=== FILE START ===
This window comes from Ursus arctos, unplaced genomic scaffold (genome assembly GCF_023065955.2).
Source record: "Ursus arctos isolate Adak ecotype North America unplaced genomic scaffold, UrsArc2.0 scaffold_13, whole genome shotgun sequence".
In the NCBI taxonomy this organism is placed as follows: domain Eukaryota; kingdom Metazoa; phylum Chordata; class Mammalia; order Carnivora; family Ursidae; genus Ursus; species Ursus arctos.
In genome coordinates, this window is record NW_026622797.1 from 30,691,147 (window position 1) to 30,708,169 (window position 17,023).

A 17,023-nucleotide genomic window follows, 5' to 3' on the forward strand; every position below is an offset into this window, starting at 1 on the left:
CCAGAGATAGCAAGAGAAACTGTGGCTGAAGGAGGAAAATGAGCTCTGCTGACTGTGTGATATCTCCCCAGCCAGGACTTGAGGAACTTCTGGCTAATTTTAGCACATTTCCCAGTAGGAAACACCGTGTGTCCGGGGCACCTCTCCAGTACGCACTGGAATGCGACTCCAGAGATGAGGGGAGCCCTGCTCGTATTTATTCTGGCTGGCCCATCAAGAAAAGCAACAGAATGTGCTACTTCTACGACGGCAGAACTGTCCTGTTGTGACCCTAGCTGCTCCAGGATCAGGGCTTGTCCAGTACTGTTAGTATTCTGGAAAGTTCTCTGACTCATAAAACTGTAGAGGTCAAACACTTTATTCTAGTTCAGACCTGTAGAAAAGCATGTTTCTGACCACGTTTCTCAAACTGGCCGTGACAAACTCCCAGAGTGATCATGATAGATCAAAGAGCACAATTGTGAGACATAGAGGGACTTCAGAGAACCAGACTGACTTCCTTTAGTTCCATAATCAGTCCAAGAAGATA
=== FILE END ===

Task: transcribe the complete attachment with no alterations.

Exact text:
This window comes from Ursus arctos, unplaced genomic scaffold (genome assembly GCF_023065955.2).
Source record: "Ursus arctos isolate Adak ecotype North America unplaced genomic scaffold, UrsArc2.0 scaffold_13, whole genome shotgun sequence".
In the NCBI taxonomy this organism is placed as follows: domain Eukaryota; kingdom Metazoa; phylum Chordata; class Mammalia; order Carnivora; family Ursidae; genus Ursus; species Ursus arctos.
In genome coordinates, this window is record NW_026622797.1 from 30,691,147 (window position 1) to 30,708,169 (window position 17,023).

A 17,023-nucleotide genomic window follows, 5' to 3' on the forward strand; every position below is an offset into this window, starting at 1 on the left:
CCAGAGATAGCAAGAGAAACTGTGGCTGAAGGAGGAAAATGAGCTCTGCTGACTGTGTGATATCTCCCCAGCCAGGACTTGAGGAACTTCTGGCTAATTTTAGCACATTTCCCAGTAGGAAACACCGTGTGTCCGGGGCACCTCTCCAGTACGCACTGGAATGCGACTCCAGAGATGAGGGGAGCCCTGCTCGTATTTATTCTGGCTGGCCCATCAAGAAAAGCAACAGAATGTGCTACTTCTACGACGGCAGAACTGTCCTGTTGTGACCCTAGCTGCTCCAGGATCAGGGCTTGTCCAGTACTGTTAGTATTCTGGAAAGTTCTCTGACTCATAAAACTGTAGAGGTCAAACACTTTATTCTAGTTCAGACCTGTAGAAAAGCATGTTTCTGACCACGTTTCTCAAACTGGCCGTGACAAACTCCCAGAGTGATCATGATAGATCAAAGAGCACAATTGTGAGACATAGAGGGACTTCAGAGAACCAGACTGACTTCCTTTAGTTCCATAATCAGTCCAAGAAGATA